Slow Boat to Chinatown

Slow Boat to Chinatown

Words: Olivia Purnell
Photos: Vinny Picone, The Madbury Club

– Chinatown by 2, I said!!!!!!!!!!! Rafael’s texts always
have so much punctuation.
– Coming, I type.
– NOW!!!!!!!!!! Damn.
I put my phone on silent. We need to have a few hours of daylight and noodles to shake off last night before the next night starts to happen, but I’m not going to let him rush me.

Last night was President’s Day, and a dwarf dressed as Abe Lincoln danced on the bar pouring shots into finance bros’ mouths while I collected twenties, clapped and gave them all my best Hell Yeah face.
– Don’t be that guy, Abe Lincoln said to me when I gestured for him to get off the bar. At 5AM I am that guy. Everybody should be that guy. But I let him sit up there, a little higher than eye level. And I drank too much whiskey with him. But I didn’t let him pour it in my mouth.

I don’t mind being outside, even in the sleet. The chill feels medicinal and the streets aren’t as tight as usual. They’re almost empty for the weather. Rafael isn’t ready for the cold like I am. His Starter jacket isn’t keeping him warm like it’s supposed to.
– Think warm and then you are, I say. It’s a mentality.
– That’s bullshit, he says. It mostly is. We duck into a pet store.

It smells alkaline inside, like a bag of wet pennies. It’s empty except for us, the ferrets, the gerbils, the fish, their food, and their shelter.
– You don’t have any dogs? I ask the woman behind the counter.
– No dogs, she says.
– Is this really even a pet store then? She shrugs. So do I.

I’ve thought about leaving the bar to do work like this, in a shop. I’d never be hungover. I’d sit and answer questions with a shrug. Or fold shirts. I could fold the shit out of some shirts. But I’d never have met Abe Lincoln, or Rafael, or all the firemen. I wouldn’t know about our noodle spot. I wouldn’t be right here, right now.
- Let’s go. I’m starving, I say.

Rafa’s got his face pressed up against the glass of an aquarium in a row of glittering tanks while tiny purple fishes run laughing through his fingers, and he wants to take them with him to the hard land of the winter.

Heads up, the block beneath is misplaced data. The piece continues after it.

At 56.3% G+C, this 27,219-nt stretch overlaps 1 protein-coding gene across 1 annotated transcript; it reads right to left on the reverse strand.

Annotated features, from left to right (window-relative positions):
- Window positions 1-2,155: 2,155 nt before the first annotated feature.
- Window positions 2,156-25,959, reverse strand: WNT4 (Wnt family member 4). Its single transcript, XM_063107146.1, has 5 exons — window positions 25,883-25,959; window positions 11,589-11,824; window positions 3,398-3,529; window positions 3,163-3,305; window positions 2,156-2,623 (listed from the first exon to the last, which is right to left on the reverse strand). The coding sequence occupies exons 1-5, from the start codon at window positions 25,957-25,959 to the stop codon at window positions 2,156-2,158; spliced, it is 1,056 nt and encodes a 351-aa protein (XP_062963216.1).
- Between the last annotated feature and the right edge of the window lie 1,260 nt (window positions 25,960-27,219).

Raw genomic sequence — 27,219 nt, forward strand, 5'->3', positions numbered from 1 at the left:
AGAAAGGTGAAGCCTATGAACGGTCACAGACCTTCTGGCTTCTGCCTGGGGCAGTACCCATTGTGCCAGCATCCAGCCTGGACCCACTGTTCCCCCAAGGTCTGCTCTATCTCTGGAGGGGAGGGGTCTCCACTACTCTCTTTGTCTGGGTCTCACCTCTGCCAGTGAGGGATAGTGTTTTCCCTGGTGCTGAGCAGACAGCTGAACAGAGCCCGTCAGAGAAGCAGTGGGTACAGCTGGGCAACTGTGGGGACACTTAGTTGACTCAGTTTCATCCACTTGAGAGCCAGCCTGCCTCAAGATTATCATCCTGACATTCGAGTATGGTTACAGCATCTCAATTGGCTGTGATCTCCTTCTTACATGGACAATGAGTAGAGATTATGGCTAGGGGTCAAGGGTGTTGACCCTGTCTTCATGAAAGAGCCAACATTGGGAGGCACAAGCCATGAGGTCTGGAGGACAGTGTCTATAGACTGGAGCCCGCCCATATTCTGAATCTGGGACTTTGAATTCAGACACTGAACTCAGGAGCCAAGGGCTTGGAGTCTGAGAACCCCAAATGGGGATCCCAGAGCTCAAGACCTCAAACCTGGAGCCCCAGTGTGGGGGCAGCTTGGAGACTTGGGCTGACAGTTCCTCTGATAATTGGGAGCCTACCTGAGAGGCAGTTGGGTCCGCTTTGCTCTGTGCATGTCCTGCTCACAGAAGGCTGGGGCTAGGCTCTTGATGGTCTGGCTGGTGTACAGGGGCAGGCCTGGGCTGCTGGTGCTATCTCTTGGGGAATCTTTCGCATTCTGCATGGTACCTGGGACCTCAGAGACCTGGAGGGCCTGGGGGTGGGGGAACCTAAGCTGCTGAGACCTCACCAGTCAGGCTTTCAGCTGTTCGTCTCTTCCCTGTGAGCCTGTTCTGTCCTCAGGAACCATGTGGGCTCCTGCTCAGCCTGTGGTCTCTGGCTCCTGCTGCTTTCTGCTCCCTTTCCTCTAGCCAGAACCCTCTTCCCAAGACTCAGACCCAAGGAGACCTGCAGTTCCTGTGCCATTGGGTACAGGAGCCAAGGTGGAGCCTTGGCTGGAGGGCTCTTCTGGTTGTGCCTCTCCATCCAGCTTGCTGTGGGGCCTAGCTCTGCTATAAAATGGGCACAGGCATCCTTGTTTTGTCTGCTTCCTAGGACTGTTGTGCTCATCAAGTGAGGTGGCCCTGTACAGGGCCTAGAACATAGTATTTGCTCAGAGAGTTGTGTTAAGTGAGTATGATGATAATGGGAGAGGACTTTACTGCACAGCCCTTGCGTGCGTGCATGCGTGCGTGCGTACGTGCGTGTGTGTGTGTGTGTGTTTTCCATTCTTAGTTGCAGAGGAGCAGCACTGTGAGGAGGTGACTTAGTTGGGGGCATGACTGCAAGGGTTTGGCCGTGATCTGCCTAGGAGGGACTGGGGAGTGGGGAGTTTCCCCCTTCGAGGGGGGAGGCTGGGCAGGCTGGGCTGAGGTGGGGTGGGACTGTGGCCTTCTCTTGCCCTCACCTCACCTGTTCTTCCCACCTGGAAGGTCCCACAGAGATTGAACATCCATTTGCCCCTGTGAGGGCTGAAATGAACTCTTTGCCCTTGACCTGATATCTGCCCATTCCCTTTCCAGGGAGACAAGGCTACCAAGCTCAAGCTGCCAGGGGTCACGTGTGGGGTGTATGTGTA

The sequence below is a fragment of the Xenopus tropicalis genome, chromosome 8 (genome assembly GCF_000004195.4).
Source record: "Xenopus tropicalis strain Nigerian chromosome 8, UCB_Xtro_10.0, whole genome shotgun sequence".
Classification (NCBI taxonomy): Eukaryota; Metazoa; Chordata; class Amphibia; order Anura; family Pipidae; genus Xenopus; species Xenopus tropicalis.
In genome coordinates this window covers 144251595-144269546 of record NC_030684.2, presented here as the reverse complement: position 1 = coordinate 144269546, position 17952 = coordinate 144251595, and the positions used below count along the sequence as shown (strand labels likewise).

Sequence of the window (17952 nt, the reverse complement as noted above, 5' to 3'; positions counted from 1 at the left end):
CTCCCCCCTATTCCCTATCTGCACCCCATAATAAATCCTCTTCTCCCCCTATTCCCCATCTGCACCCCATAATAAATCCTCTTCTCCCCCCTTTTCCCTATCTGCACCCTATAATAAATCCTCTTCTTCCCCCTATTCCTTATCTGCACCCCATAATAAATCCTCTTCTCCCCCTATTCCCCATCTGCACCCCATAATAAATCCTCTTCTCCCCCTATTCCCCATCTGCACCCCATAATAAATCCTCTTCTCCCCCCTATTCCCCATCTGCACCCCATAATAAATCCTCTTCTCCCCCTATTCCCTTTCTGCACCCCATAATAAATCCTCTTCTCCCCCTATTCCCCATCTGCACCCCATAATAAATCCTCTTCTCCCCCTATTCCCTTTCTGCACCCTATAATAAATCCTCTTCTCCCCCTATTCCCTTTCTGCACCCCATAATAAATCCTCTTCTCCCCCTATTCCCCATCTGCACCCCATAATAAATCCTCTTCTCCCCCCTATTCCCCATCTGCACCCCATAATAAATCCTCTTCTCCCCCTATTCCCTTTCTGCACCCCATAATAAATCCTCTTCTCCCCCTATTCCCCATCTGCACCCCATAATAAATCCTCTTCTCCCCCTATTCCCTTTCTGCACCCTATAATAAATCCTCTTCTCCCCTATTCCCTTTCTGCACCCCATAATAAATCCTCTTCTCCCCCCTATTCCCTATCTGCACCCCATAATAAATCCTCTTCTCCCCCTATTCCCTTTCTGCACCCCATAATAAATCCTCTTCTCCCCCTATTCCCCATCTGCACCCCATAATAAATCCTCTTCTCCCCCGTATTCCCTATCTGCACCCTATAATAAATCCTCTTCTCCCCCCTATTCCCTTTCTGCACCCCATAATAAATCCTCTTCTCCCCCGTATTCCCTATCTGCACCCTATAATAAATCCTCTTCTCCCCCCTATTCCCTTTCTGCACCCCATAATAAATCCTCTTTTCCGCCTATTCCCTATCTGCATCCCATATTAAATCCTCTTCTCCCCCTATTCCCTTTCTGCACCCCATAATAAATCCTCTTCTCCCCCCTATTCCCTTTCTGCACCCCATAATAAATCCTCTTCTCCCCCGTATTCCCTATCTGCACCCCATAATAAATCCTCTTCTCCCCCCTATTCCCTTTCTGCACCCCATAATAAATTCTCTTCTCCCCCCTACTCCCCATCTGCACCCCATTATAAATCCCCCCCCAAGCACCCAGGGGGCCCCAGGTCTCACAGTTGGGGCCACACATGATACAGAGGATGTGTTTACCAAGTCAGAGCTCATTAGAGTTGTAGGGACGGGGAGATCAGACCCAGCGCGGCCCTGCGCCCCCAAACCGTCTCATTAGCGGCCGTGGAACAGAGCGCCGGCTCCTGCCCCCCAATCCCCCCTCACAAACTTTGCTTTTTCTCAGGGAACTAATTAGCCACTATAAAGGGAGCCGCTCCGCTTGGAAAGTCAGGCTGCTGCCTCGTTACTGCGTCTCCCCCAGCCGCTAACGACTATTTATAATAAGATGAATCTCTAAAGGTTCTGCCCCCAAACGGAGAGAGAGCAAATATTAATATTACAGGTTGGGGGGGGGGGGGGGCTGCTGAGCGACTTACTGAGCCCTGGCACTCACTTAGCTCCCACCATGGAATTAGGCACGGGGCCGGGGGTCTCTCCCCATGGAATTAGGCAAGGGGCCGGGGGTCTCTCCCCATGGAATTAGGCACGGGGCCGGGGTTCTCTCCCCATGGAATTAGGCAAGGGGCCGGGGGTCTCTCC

– I want one, he says. But he doesn’t want to take care of a fish. I don’t have to tell him that.
– Take my picture, he says. And I do. He smiles hard next to his new friends. The lighting’s not great, but the fish look brilliant. They’re glowing electric in his phone screen. So are his teeth.

The storefronts are just as packed as always, even though the streets are wet and empty.

A shop on Mott is selling brooms in every color, children’s plastic balls, paper lanterns, red and gold tasseled ornaments, fortune banners, and umbrellas. Piles and piles of stuff. No prices. Just piles, some wrapped in plastic to protect them from the snow. Inside, more piles. Is this for locals or tourists or both? I’ll come back for a broom tomorrow. The pink and orange one appeals. I’ll get Rafa one too.

Firefighters from the Tribeca station or the Wall Street one — I never remember which ladder is which – came to the bar en masse, maybe for Abe Lincoln, or for President’s Day, or the promise of women who like a man in uniform.
– This round is on me, I said, pouring sugary redheads into like 15 shot glasses. For all that you do for this city.
– Here fuckin’ here, they yelled. And I took a shot or two with them because they run into burning buildings to save lives.

Later, the drunkest of them pulled a sink off the wall in the women’s bathroom. It flooded. The captain, a man with a veiny bicep at least as big as my waist, said loudly, our brother, our responsibility! And the whole ladder somehow put the sink back on the wall, and cleaned up the water and this guy’s puke and all the mess. I don’t know where they got the rags or the tools. That’s love.

Think warm and then you are, I say. It’s a mentality.

My head hurts less just being inside.

- Thank God.
- Right? Rafael says.
The smell of broth and hot meat is borderline primal. The inside of my mouth responds to it.

The man behind the counter recognizes me and writes my order down from memory onto a scratch pad, smiling as he looks up. All the bowls and mugs in the place are steaming, but it’s cold enough for him to wear his puffer indoors. Our breaths cloud in front of us.
– Noodles with wonton and beef, right?
–Yes, please.
– Always the same, the man says and shakes his head. I shake my head too and look away.

I wonder why he writes it if he knows it and I know that he knows it and the kitchen knows it and they also know about all of us knowing. We all need our rituals, I guess.

– We’re not late, Rafael says into his phone with his mouth full, even though we are. He tips his head back
to keep the noodles in.
– What the fuck? he says to Jordan or Sara or whoever, swallowing hard.

He on his phone makes me remember mine, and I pull it out of my pocket. I’ve missed five calls. He hangs
up suddenly.
– We gotta go, he says, wolfing a last bite, grabbing his jacket.
– Are we fired? I ask.
– Everybody’s fired. The bar’s done, he says.
– This makes no sense.
– Last night, he says, as though I already know.

Rafa rolls his eyes. I nod, parsing this information too slowly for his liking.
– She said to come by right now and get our last checks if we want them.
– I want mine, I say.
– Yeah you do.

Outside the snow is getting thicker and fatter, catching on the ground. It’ll pile up and paint Chinatown over. The delivery motorbikes will look like little white horses by midnight. Rafael seems renewed by it, catching snowflakes on his tongue for a moment before dashing down the street.
–She’s only waiting ten minutes! he says over his shoulder. I jog after him, feeling slow, fat with beef and noodle. Rafael’s getting farther and farther ahead.
– What are we gonna do now? I yell after him. He yells back but I can’t hear him.